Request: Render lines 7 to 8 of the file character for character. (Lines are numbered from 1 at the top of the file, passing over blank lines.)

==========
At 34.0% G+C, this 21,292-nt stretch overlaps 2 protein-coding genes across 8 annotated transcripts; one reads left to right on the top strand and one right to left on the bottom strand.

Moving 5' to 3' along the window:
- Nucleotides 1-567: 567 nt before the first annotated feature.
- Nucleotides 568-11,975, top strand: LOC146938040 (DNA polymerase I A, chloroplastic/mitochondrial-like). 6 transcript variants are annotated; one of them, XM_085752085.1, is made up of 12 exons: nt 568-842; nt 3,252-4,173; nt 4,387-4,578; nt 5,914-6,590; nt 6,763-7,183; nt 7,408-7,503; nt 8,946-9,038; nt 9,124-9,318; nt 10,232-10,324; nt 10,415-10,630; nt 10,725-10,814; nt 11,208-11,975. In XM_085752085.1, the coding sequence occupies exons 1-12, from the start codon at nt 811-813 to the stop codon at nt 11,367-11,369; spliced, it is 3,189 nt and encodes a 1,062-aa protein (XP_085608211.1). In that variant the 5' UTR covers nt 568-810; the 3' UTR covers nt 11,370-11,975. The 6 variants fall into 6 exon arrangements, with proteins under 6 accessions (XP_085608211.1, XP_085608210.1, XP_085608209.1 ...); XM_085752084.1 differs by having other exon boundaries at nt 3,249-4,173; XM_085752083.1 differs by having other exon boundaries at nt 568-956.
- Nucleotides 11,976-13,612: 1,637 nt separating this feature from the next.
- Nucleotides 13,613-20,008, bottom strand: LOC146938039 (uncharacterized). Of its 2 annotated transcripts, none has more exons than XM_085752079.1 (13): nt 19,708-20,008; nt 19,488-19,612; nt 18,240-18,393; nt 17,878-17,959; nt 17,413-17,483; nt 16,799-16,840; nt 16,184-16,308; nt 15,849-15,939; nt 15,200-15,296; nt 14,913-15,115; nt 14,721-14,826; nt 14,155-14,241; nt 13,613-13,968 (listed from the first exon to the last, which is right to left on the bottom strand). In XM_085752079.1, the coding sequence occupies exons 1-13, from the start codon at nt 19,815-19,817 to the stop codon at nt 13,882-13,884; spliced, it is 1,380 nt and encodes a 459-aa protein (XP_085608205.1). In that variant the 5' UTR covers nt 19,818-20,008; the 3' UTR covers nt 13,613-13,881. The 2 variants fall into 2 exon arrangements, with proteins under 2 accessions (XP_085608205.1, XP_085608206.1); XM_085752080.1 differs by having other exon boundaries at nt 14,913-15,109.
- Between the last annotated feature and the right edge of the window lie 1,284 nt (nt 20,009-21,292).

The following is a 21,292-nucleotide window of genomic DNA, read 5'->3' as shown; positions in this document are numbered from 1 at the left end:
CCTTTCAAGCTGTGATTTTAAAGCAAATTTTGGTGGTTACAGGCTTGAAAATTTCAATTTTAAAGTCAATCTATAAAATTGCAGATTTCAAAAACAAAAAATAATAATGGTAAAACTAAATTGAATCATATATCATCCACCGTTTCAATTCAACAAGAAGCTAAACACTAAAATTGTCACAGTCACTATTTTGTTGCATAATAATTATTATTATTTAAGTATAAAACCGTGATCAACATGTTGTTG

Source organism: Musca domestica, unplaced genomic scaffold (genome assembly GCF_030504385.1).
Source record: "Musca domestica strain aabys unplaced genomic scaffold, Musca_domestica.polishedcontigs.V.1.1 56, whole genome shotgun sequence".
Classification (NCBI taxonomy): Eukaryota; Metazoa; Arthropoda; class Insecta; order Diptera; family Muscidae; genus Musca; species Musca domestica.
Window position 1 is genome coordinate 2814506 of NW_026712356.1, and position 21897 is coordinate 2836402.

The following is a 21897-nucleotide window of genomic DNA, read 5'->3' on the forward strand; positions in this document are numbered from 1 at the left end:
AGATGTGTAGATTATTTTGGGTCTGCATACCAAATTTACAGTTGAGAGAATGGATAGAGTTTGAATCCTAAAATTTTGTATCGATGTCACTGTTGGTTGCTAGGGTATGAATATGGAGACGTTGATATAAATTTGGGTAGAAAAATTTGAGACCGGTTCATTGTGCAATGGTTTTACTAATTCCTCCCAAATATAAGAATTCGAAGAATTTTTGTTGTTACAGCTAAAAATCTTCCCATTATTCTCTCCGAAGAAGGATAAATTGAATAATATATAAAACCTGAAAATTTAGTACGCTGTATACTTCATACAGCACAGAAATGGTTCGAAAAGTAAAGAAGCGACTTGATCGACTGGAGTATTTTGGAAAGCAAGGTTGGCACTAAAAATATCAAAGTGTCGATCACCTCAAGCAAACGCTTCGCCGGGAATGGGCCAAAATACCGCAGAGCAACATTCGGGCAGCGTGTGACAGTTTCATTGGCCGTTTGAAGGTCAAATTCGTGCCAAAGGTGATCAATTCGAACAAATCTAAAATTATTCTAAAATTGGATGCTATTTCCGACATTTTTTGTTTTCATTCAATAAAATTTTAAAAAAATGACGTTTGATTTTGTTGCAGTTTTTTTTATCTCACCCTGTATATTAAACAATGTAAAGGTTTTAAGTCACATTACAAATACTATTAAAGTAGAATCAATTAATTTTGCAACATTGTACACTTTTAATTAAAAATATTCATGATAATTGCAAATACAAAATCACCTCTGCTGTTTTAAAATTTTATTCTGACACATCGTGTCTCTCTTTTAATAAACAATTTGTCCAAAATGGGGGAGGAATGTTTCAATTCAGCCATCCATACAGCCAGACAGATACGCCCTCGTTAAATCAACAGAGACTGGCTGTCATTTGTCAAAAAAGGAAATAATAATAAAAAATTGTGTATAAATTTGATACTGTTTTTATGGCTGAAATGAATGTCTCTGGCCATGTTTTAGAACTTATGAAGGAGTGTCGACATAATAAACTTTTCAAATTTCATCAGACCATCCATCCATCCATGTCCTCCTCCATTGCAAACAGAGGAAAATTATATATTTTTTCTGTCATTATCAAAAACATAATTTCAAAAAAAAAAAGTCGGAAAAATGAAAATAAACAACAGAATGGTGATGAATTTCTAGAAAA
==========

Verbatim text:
- Between the last annotated feature and the right edge of the window lie 1,284 nt (nt 20,009-21,292).

The following is a 21,292-nucleotide window of genomic DNA, read 5'->3' as shown; positions in this document are numbered from 1 at the left end: